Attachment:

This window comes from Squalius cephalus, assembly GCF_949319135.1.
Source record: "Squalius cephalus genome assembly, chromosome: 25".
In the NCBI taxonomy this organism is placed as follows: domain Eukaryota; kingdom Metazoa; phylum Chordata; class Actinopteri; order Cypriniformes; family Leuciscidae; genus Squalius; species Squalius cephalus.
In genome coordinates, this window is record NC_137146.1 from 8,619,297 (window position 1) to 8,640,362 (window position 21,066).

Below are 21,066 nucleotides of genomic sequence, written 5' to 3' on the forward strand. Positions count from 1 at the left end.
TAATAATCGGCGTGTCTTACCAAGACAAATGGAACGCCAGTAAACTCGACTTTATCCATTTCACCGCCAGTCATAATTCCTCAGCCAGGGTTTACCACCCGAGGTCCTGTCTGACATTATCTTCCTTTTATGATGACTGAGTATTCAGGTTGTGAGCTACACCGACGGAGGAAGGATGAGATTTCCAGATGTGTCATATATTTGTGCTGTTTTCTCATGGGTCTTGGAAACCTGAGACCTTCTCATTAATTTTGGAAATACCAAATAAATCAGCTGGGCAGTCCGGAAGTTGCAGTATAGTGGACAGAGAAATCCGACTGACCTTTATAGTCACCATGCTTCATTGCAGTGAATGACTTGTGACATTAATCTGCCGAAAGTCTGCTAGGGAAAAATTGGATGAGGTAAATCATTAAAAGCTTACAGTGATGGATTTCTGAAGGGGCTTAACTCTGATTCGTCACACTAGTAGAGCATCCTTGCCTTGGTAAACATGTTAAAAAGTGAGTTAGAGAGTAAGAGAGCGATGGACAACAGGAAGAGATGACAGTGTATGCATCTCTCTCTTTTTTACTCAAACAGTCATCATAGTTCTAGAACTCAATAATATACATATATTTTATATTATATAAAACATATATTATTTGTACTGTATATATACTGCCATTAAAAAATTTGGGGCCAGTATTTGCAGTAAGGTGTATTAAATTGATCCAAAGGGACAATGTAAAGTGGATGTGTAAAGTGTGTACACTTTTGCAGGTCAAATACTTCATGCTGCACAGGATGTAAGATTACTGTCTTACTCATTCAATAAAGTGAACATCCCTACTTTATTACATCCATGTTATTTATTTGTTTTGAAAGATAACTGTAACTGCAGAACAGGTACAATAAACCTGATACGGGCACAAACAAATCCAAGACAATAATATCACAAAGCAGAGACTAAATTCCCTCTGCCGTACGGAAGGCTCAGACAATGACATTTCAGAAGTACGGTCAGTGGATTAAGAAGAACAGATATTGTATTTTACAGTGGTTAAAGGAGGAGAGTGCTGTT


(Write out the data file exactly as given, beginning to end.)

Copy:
This window comes from Squalius cephalus, assembly GCF_949319135.1.
Source record: "Squalius cephalus genome assembly, chromosome: 25".
In the NCBI taxonomy this organism is placed as follows: domain Eukaryota; kingdom Metazoa; phylum Chordata; class Actinopteri; order Cypriniformes; family Leuciscidae; genus Squalius; species Squalius cephalus.
In genome coordinates, this window is record NC_137146.1 from 8,619,297 (window position 1) to 8,640,362 (window position 21,066).

Below are 21,066 nucleotides of genomic sequence, written 5' to 3' on the forward strand. Positions count from 1 at the left end.
TAATAATCGGCGTGTCTTACCAAGACAAATGGAACGCCAGTAAACTCGACTTTATCCATTTCACCGCCAGTCATAATTCCTCAGCCAGGGTTTACCACCCGAGGTCCTGTCTGACATTATCTTCCTTTTATGATGACTGAGTATTCAGGTTGTGAGCTACACCGACGGAGGAAGGATGAGATTTCCAGATGTGTCATATATTTGTGCTGTTTTCTCATGGGTCTTGGAAACCTGAGACCTTCTCATTAATTTTGGAAATACCAAATAAATCAGCTGGGCAGTCCGGAAGTTGCAGTATAGTGGACAGAGAAATCCGACTGACCTTTATAGTCACCATGCTTCATTGCAGTGAATGACTTGTGACATTAATCTGCCGAAAGTCTGCTAGGGAAAAATTGGATGAGGTAAATCATTAAAAGCTTACAGTGATGGATTTCTGAAGGGGCTTAACTCTGATTCGTCACACTAGTAGAGCATCCTTGCCTTGGTAAACATGTTAAAAAGTGAGTTAGAGAGTAAGAGAGCGATGGACAACAGGAAGAGATGACAGTGTATGCATCTCTCTCTTTTTTACTCAAACAGTCATCATAGTTCTAGAACTCAATAATATACATATATTTTATATTATATAAAACATATATTATTTGTACTGTATATATACTGCCATTAAAAAATTTGGGGCCAGTATTTGCAGTAAGGTGTATTAAATTGATCCAAAGGGACAATGTAAAGTGGATGTGTAAAGTGTGTACACTTTTGCAGGTCAAATACTTCATGCTGCACAGGATGTAAGATTACTGTCTTACTCATTCAATAAAGTGAACATCCCTACTTTATTACATCCATGTTATTTATTTGTTTTGAAAGATAACTGTAACTGCAGAACAGGTACAATAAACCTGATACGGGCACAAACAAATCCAAGACAATAATATCACAAAGCAGAGACTAAATTCCCTCTGCCGTACGGAAGGCTCAGACAATGACATTTCAGAAGTACGGTCAGTGGATTAAGAAGAACAGATATTGTATTTTACAGTGGTTAAAGGAGGAGAGTGCTGTT